The consultation into Ofgem’s minded-to decision in its Targeted Charging Review into residual network charging and embedded benefits closed this week with strong objections being made by renewable and distributed energy bodies who see the proposals as damaging the business models for small embedded generation, demand side response and storage.
“This decision could significantly destabilise the renewables and storage market in the UK at a time when this sector needs a stable regulatory environment for continued investment. BEAMA are very concerned this could de-rail the UK storage market which we understand to be a huge growth opportunity for the UK. We are really keen to work with Government and Ofgem to better align these reforms and ensure they meet the UK’s objectives to decarbonise the energy system and support a market for flexibility,”
– Dr Howard Porter, CEO BEAMA
Fears the proposals will damage the business case for storage and renewables
Many of the objections from the renewables energy sector centre on the argument that the proposals do not support the wider policy aims of de-carbonisation, with some arguing that the “level playing field” desired by Ofgem is not desirable since might incentivise more CCGT and less renewable generation. There are also suggestions that Ofgem’s objective of creating an efficient, cost effective network which reduces bills for consumers should not be elevated above de-carbonisation goal.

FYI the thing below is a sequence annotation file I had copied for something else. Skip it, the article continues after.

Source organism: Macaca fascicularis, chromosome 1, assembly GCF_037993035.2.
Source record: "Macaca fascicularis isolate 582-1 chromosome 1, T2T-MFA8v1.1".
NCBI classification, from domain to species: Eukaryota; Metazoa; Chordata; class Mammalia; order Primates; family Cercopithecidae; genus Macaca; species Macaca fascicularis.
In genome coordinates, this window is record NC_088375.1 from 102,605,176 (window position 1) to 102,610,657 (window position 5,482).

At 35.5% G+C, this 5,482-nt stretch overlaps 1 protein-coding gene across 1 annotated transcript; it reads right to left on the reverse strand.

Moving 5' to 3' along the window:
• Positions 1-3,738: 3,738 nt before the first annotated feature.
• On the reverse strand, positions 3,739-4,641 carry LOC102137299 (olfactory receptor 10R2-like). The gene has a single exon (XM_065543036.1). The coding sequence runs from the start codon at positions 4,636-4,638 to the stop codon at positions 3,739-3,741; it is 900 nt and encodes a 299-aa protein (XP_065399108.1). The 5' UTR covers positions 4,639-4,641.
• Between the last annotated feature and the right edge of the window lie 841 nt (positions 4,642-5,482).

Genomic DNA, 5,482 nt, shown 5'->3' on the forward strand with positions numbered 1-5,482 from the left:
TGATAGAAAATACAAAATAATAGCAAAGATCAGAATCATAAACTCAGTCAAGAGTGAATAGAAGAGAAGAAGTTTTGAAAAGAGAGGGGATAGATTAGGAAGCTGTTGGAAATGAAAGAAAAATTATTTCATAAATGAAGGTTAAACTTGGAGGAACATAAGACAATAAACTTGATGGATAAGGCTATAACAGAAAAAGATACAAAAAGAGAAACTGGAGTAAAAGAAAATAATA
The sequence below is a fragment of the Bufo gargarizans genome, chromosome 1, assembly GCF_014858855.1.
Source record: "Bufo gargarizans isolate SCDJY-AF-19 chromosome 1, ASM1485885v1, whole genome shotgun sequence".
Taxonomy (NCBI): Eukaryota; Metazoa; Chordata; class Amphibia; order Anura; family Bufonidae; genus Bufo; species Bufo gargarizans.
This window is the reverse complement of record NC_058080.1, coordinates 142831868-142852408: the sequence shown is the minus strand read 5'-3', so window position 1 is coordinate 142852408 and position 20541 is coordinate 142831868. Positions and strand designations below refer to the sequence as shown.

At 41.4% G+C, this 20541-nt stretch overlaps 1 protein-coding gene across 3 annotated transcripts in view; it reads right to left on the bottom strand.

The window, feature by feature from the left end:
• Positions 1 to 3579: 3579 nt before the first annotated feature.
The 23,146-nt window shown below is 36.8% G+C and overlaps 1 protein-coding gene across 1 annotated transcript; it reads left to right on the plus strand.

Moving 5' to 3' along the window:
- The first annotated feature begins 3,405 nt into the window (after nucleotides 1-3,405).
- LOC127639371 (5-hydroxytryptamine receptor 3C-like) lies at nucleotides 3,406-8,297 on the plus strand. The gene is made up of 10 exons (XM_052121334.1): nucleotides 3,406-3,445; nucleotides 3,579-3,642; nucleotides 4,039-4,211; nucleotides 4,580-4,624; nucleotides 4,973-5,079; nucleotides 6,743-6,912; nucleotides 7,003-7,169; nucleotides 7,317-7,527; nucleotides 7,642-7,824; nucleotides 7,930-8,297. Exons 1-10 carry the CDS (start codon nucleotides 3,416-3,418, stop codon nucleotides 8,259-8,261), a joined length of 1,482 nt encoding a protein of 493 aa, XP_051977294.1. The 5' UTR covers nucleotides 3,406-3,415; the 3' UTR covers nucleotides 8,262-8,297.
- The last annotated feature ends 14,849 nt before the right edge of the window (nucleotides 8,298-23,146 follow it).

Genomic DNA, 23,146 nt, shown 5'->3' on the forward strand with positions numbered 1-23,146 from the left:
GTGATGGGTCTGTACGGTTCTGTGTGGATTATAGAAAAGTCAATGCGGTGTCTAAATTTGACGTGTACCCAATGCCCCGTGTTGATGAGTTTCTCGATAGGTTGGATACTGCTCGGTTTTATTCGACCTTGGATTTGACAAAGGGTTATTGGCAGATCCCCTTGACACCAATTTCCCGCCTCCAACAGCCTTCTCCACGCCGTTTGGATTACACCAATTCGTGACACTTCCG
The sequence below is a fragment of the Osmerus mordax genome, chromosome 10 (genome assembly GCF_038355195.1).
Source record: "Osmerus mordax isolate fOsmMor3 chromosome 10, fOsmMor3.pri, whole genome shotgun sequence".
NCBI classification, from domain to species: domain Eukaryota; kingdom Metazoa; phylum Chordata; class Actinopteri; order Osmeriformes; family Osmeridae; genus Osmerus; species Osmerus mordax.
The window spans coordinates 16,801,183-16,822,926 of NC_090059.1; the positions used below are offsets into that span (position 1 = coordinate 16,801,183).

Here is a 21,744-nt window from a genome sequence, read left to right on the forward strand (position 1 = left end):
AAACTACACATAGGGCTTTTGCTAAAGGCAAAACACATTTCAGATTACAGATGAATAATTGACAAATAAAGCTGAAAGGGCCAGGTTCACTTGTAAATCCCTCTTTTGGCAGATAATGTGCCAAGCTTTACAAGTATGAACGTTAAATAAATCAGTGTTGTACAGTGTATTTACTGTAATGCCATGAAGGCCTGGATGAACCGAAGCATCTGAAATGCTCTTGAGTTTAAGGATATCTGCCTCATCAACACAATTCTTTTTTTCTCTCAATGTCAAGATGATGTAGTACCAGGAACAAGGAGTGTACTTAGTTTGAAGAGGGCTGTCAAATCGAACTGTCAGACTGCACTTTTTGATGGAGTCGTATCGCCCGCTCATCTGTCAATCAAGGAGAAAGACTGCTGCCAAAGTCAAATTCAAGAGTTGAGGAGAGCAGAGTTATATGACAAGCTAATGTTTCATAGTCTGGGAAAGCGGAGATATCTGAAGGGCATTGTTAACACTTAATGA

“We believe that Ofgem have a duty to consider emissions reduction more centrally and take into account the impact that these reforms will have more broadly on renewable and storage deployment,”
They claim that renewable generation, storage and flexible technologies are disproportionately affected and that removing incentives to reduce demand and increasing balancing system charges for distribution connected assets, the reforms will lead to higher costs, greater uncertainty and decreased deployment of these technologies.
In particular, there are complaints that Ofgem’s preferred approach of a fixed cost will penalise large energy users that have invested to reduce their energy demand in response to government policy. As a result, incentives to invest in storage, onsite generation or demand side response will be reduced and the business case for such technologies will be affected. Regen cites figures from Ecotricity that suggest Triad payments made up as much as 50% of the business case for storage assets.
“The objective of the way energy networks are regulated and funded should be to support the UK’s key energy policy aims in the most efficient way – not a chimerical search to reduce ‘harmful distortions’. The objective of reducing ‘distortions’ in one part of the energy system whilst ignoring all the other distortions in the system is flawed,”
There are also complaints that the TCR is out of step with the proposed reforms to forward-looking charges, creating un-necessary challenges for the industry to assess the impact of the changes on their business models, which will in turn deter investment.
Renewable energy providers are so concerned by the perceived detriment to their businesses of the changes, that their trade bodies have written jointly to Greg Clark calling on him to prevent “misaligned” reforms to network charging from damaging the low carbon and flexible power sectors and undermining government ambition to create a smart, flexible energy system. They suggest that failure to take “urgent action” could kill the battery storage market.
In the letter, the ADE, BEAMA, the REA, Renewable UK, the STA and Tech UK outline industry’s primary concern that the reviews of sunk costs and forward-looking charges are being undertaken separately with different implementation times, which they believe that will result in limited benefits to networks while damaging renewable and flexible generation. They are also concerned about plans to apply balancing charges to embedded generation.